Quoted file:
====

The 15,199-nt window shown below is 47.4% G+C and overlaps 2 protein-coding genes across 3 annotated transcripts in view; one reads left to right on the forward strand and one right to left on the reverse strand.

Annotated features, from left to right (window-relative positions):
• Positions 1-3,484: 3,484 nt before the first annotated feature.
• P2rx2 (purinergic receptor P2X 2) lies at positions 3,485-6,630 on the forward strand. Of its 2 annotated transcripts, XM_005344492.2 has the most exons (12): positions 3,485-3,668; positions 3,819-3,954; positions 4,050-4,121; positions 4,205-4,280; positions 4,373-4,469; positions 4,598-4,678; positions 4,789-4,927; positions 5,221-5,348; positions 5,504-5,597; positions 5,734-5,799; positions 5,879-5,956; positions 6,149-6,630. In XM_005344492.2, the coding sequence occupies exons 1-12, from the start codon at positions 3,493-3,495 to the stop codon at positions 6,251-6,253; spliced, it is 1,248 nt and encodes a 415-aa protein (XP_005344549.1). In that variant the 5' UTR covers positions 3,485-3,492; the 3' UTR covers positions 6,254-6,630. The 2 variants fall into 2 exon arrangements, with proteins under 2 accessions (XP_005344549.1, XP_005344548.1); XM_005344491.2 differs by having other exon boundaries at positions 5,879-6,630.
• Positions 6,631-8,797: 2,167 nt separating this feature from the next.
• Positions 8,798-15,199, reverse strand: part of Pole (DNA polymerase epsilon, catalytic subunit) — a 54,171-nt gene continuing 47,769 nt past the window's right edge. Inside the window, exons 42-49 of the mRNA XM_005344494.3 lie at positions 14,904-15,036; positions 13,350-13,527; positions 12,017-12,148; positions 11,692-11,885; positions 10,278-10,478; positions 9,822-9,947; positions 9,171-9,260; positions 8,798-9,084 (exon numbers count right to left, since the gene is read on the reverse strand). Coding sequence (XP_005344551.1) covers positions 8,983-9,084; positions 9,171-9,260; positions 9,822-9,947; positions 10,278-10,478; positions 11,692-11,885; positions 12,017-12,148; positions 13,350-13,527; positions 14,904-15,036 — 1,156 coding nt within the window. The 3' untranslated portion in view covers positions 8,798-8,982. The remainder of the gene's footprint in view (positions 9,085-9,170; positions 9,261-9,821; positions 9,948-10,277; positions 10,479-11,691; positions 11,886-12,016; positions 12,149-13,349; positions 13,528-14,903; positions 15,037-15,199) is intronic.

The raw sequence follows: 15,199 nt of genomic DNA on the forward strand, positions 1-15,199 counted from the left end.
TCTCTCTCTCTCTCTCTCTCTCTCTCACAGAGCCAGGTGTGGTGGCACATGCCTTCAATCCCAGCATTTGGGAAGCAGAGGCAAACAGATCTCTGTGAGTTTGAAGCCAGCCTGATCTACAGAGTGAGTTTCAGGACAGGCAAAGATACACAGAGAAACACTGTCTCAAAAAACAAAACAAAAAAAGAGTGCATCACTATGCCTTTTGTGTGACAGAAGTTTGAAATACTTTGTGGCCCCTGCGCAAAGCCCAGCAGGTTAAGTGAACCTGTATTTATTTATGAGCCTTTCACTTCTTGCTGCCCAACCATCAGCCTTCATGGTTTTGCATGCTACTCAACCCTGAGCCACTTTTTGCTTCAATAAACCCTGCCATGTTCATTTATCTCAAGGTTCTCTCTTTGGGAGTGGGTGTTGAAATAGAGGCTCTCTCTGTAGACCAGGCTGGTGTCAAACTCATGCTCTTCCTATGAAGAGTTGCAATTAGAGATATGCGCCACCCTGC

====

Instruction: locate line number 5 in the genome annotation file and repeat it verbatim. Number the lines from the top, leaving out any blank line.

• Positions 6,631-8,797: 2,167 nt separating this feature from the next.